The ministers told them that the alcohol was not a channel to God, but only a way for political leaders to keep control.
"The Catholics wanted to keep us drunk so that we wouldn't think and make decisions against them," Mr. Lopez said. "And they make a lot of money selling posh and soda for their festivals."
So the evangelicals began to abstain from the elaborate ceremonies and refused to buy posh. Then they took matters a step further and began protesting against the municipal leaders. That's when the powers of the community began to expel them from their own homes.
"We are refugees in our own country," Mr. Lopez said during a break from his church service one recent Sunday. "Because we wouldn't pay for the religious festivals and pray in their church, all our rights have been taken away. We have nothing. Our families have been torn apart. And there is no one who helps us."
Patrocinio Gonzalez, governor of the state of Chiapas, says the government has been reluctant to use police or military force to stop the expulsions because although the constitution guarantees religious freedom, it also allows indigenous groups to protect their struggling cultures.
"We can't create a political system that destroys the cultures that have defended themselves with such fervor," he said. "But neither can we permit violations of human rights."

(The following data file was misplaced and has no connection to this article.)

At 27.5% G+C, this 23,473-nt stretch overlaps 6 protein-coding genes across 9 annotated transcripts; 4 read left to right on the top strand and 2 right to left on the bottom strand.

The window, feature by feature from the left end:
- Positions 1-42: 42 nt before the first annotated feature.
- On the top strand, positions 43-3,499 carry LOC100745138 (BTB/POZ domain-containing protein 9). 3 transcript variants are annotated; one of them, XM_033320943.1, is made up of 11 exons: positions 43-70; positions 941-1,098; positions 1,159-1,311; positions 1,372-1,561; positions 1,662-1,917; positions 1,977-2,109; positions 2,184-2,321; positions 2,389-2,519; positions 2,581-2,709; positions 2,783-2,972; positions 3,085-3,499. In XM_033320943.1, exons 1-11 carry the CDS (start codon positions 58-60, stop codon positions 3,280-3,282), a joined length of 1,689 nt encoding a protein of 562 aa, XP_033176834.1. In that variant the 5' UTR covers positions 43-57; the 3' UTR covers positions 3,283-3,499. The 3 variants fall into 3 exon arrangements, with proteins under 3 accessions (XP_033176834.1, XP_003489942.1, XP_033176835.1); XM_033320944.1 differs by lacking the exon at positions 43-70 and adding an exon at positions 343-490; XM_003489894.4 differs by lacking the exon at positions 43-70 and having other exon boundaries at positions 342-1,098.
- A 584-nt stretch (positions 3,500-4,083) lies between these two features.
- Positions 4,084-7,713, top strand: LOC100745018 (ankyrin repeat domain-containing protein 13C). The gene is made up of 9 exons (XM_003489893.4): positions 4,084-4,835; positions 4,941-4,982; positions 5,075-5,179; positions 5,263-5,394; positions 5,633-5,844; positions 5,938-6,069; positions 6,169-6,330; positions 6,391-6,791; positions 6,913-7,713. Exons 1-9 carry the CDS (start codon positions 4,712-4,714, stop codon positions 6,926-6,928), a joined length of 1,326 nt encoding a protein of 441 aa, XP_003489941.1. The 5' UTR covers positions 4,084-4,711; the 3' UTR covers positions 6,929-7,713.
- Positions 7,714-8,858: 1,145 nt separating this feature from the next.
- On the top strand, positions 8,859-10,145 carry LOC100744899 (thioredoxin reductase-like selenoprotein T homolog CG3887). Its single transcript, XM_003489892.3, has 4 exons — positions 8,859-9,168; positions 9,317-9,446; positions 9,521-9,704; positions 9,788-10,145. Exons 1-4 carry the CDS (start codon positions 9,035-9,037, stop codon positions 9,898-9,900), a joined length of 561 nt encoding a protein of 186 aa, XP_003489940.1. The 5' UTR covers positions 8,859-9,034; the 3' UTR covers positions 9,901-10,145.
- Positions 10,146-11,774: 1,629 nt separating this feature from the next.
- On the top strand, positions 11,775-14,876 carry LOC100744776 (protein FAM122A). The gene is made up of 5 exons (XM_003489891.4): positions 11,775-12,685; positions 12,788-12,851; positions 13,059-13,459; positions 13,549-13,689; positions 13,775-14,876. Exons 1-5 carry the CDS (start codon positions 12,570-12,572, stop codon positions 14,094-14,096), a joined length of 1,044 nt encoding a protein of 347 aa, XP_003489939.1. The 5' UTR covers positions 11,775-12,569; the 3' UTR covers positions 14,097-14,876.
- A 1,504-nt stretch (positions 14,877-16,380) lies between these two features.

Besides, he said, he could use security forces to escort the refugees home. "But when the forces leave, who will guarantee their safety?"
Aides to President Carlos Salinas de Gortari say he has stayed out of the persecution of Protestants in San Juan Chamula because it is viewed as a local problem, best settled by officials there.
Catholic leaders argue that the recent lifting of the symbolic bans against the church and the restoration of diplomatic ties with the Vatican last month will enable the church to develop a more meaningful dialogue with the people.
"With more liberty, the church will be able to comply with its mission of evangelism," says Adolfo Suarez, president of the Mexican Bishop's Council.
Slowly, the Catholic Church is organizing more self-help programs and community-oriented missions.
But the church seems unlikely to reclaim Mr. Lopez.
Squinting in the midday sun, he looks up at the mountain that casts a shadow over his dusty exile community and points at a Catholic church. He says it's no coincidence that many of the Catholic churches around San Cristobal de las Casas sit high on top of hills.
"The people must always climb up to them," he says. "They never come down to see our world. When they speak, they look down on us, not in our eyes."